New superannuation laws that significantly affect Australians at all stages of life

Extensive changes to the superannuation rules were announced in the 2016-17 Federal Budget on 3 May 2016.  A number of these measures were changed between the initial announcement and finally being passed into law on the 29th of November 2016, with the final result being extensive changes to the taxation treatment of superannuation earnings, contributions and pensions.

The key changes we consider most important for clients of Baumgartners to note are:

  1. From 1 July 2017, a new cap of $1.6m will be imposed on the total superannuation benefits a member is permitted to hold in tax-free pension phase.  Members with pension balances already exceeding $1.6 million will need to revert the excess of their tax-free pension balance above this level back to accumulation phase, the taxable earnings on which will attract the usual superfund rate of 15% (or 10% for some capital gains). There is also the option to withdraw the excess from superannuation, though such decisions should be made carefully as there may be limited opportunities to return funds to superannuation in future.

    Capital gains tax relief (‘CGT’) will be available for superannuation funds, including SMSFs, that move assets from pension phase back to accumulation phase in order to satisfy the $1.6m Transfer Balance Cap rules.  The CGT relief essentially allows the cost base of affected assets to be “reset” to market value so that future taxable gains are minimised.  These concessions can be complicated to apply in practice and are optional to apply.  If a superfund chooses not to apply relief an immediate CGT liability can arise immediately before 1 July 2017.

    New administration requirements will be imposed on all superannuation members from 1 July 2017 whereby a member must track their lifetime Transfer Balance Account in order to determine how much of their $1.6m Transfer Balance Cap (indexed to inflation in $100,000 increments) remains available.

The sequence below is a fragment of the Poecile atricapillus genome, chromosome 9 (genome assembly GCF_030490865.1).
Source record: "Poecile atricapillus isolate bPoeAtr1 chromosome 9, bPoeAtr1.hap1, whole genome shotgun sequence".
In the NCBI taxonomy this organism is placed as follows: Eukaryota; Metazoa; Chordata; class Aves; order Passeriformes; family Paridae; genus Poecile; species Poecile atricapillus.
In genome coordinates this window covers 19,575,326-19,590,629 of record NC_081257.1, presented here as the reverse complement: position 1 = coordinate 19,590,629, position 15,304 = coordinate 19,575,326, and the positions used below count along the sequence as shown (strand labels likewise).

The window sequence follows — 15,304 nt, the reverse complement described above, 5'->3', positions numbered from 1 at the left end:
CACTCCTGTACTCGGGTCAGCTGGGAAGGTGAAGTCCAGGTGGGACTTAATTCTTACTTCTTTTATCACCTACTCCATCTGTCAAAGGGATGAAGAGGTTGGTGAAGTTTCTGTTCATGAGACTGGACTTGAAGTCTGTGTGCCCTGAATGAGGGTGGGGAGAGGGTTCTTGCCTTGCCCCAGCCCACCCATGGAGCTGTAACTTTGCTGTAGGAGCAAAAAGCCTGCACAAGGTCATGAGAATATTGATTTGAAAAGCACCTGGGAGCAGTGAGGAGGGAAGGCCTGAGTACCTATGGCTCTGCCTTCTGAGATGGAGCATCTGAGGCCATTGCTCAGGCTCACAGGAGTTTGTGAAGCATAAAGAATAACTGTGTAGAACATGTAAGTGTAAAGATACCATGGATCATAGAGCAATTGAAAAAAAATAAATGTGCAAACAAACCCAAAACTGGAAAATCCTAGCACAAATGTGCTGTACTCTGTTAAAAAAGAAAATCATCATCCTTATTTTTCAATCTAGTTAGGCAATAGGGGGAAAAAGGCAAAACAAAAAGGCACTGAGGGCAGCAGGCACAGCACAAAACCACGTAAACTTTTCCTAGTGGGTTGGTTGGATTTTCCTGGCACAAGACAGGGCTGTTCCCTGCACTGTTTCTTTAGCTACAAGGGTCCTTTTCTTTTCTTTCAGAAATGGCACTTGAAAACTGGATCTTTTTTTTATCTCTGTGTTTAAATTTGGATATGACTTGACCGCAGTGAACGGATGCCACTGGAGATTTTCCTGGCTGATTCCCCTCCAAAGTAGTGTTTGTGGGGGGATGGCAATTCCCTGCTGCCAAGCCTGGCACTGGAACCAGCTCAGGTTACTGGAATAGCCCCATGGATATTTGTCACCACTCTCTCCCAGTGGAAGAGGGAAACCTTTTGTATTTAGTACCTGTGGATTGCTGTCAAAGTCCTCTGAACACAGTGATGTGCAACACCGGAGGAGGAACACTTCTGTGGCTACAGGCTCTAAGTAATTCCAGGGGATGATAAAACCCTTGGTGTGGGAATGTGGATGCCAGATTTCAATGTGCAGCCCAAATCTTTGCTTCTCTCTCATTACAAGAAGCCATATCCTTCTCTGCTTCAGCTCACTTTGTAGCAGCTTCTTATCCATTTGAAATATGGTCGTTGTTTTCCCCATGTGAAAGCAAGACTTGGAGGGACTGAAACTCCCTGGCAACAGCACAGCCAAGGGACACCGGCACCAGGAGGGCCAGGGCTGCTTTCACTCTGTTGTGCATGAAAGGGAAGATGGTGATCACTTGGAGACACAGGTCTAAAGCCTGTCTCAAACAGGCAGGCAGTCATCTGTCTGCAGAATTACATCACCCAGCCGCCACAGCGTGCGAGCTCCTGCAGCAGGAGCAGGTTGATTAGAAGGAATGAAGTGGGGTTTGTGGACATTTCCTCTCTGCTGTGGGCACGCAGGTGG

2. From 1 July 2017, the non–concessional contribution cap will be reduced to an annual maximum amount of $100,000 (currently $180,000), with the 3 year bring-forward rule remaining available for under those under 65, albeit with correspondingly lower thresholds. No non-concessional contributions can be made from 1 July 2017 where a member’s super balance exceeds $1.6 million. 

    There is an opportunity in the lead up to 30 June 2017 for individuals to take advantage of the current non-concessional contribution cap and 3 year bring-forward rule.  For example, an individual under 65 who has not yet activated their 3 year bring-forward rule may be able to contribute up to a further $540,000 in non-concessional contributions before 30 June 2017.  Care should be taken if considering this strategy as a misstep can result in penalties and other financial consequences.
  3. The concessional contribution cap, which currently stands at $30,000 for those under 50 and $35,000 for those over 49, will be reduced to $25,000 from 1 July 2017 for all age groups.
  4. From 1 July 2017, all superannuation members under 75 will be able to claim a deduction for personal superannuation contributions. This measure will be particularly welcome by those who are not able to salary sacrifice in order to maximise their concessional contributions.
  5. From 1 July 2017, a reduction will apply to the income threshold at which high-income earners pay division 293 tax (an additional 15% tax) on their concessional contributions.  This threshold reduces to $250,000 (currently $300,000).  Note that income is calculated in a particular way for this purpose.
  6. Removing taxation concessions associated with transition to retirement pensions.  From 1 July 2017, income generated from assets supporting the payment of transition to retirement pensions will lose their tax-exempt status and be taxed at usual superannuation rates of 15% (10% for some capital gains). The ability to elect to treat a withdrawal from transition to retirement pension account as being a lump sum will also be removed.
  7. The spouse tax offset will be extended. The tax offset available to individuals who make contributions on behalf of their spouses is to be extended to spouses earning up to $40,000 (from the existing $10,800).
  8. Anti-detriment payments will no longer be possible from 1 July 2017.  A number of our clients have implemented anti-detriment strategies which are a carry-over concession from the early days of superannuation dating back to the 1980s.  This appears to be purely a policy decision by the government to remove a concession of limited scope that is complex, not widely used and applied inconsistently in practice.

These new rules contain a number of one-off opportunities and make strategies such as superannuation splitting between spouses even more important to consider.  Therefore, even if you are not of pension age, we recommend you get in touch with us to seek a review of your superannuation circumstances in the lead up to these new rules taking effect.

If you would like to discuss how the above changes might impact your financial position or Self-Managed Superannuation Fund please contact Brad Hunt at Baumgartner Financial Services on 03 9851 9024 or your usual Baumgartners contact.